Now i’m going to nail my colours to the mast early here and say I disagree with these thoughts. Firstly, students have been in school for 12 or 13 years by this point of their life, the only thing that changes is our mindset in addressing the exam series. No-one thought sending them home in year 6 was a good idea before their SATS or in the old days before year 9 SATS. Indeed at no other juncture in their whole academic life to this point has anyone thought that the best way to prepare a student for what they face is to send them away. With one month left that is what many people choose. I can’t say I understand the logic!

Many points that are raised in the debate for study leave are well intentioned I believe but not entirely logical. I hear the thought that students will become stressed and overworked if they stay in school throughout the exams. I can only speak for the students I work with but I know that actually the familiarity of routine and structure of a timetable is reassuring to them. Seeing the same face that has cared for them, guided them, worked on their weaknesses and given them belief is incredibly comforting for the students. I will accede that for a small minority of students (perhaps a bigger group in other contexts) the freedom to study at home, on their own terms and away from distraction is of benefit and linked to this perhaps the most convincing argument for study leave is that students have the potential to waste their time in school and be put into meaningless, crowd control style “revision sessions”. So this is the area we really focused on addressing.

With that plan of all the exams, the lessons and the student priorities we set about mapping our ideal session into the timetable. To avoid meaningless sessions we immediately converted “finished” English lessons to become maths periods for those not undertaking English literature. For the 60 or so students who were still to complete English Literature we did of course continue with their usual provision therein. We temporarily juggled other year group priorities to free up the maths staff (using what used to be termed “gain time”) to provide the extra sessions. Wherever exams were imminent we planned a revision session the day before that exam and on the morning to get the students in the right frame of mind.

Where students had multiple exams in close proximity we focused on providing the one that would be of greatest need or benefit to the student. As subjects finished the timetable for each student would become increasingly full of their remaining lessons. It was a logistical nightmare and could never have been remotely achieved without the flexibility of our staff and the dedication of our admin team. However, I also believe it was a logistical masterpiece too.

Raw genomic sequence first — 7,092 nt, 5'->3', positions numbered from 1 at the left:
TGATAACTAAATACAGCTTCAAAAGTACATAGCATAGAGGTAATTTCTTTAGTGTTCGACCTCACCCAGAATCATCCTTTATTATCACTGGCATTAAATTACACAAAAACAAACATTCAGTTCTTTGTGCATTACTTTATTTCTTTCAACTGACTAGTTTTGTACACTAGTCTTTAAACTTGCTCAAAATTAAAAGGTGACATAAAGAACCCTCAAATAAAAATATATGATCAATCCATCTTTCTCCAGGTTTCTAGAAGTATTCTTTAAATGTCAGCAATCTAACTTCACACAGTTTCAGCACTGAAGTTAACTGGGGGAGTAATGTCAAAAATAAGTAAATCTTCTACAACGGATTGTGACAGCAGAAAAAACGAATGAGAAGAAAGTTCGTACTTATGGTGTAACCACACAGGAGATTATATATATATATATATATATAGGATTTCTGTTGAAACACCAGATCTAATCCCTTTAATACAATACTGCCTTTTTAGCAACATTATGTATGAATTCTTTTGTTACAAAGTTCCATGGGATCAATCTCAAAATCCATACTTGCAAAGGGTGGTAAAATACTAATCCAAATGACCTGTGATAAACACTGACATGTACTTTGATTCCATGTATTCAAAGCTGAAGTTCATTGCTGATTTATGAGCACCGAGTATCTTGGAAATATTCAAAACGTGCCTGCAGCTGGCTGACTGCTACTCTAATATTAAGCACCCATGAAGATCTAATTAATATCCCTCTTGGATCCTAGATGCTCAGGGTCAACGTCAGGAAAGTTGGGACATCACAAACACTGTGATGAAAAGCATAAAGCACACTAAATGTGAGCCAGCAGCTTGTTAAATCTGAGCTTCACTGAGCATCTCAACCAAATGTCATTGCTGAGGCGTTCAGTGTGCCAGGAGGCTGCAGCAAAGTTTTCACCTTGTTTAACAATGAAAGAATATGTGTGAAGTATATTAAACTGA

We sold it well to our students. Discussed it with them, underlined why we thought it was of benefit and provided them with their very own completely personalised timetable. We reassured them that the sessions would be with their usual teacher as far as possible or with a subject expert in all but the most exceptional circumstances. We put in provision for the lost and wondering students and sat back ready to see the voting with their feet and mystery illnesses mentioned earlier. For most students, right until the end, it never came. In fact we were probably a victim of our own success in some cases. We envisaged some natural waning of our students attendance in the later weeks and staffed accordingly. It never really materialised. Indeed, even as an optimistic maths teacher I thought three sessions in one day for some students would be too much but most came to all and were motivated and engaged throughout! If I compare this to the previous year when I was getting single figures of students from my two combined C/D borderline groups then i’m delighted. Indeed one of my most difficult, least engaged and motivated students said that the process was a bit annoying but really helpful and laughed one day commenting that they wouldn’t have even been out of bed yet let alone revising at a 13:35 start session!

And so now we have just the 59 left for stats, we have cut them some slack in the final days, it was just the two sessions out of three today.

Like so many things at this time of year, it’s hard to truly evaluate the impact of this personalised timetable on each student. Once we see the results we might be able to pick out a thread running through the students that had full attendance and possibly the ones that had prioritised sessions. I do know one person that has been reassured by the whole process though – me!